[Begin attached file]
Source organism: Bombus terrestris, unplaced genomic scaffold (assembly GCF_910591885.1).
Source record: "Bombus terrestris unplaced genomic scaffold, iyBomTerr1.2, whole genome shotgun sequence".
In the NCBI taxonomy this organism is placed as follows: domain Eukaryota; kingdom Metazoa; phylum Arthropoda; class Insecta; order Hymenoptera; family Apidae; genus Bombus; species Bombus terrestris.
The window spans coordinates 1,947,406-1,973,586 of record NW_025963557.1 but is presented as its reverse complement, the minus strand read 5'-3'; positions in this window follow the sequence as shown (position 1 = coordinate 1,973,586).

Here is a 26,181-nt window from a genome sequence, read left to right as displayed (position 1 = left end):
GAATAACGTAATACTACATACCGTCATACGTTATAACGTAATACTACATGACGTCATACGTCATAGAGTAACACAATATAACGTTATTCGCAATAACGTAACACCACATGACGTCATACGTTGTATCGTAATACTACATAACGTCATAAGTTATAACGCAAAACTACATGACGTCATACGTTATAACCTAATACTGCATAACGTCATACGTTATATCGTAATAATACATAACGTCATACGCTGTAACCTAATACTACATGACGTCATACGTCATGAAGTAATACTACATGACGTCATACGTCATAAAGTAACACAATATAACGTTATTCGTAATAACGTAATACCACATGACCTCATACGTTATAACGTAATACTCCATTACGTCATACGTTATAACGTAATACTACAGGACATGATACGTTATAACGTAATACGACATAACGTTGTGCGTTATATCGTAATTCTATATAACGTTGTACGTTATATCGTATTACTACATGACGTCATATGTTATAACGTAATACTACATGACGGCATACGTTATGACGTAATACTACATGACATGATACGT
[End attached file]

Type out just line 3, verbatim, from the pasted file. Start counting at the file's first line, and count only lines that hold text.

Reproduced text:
In the NCBI taxonomy this organism is placed as follows: domain Eukaryota; kingdom Metazoa; phylum Arthropoda; class Insecta; order Hymenoptera; family Apidae; genus Bombus; species Bombus terrestris.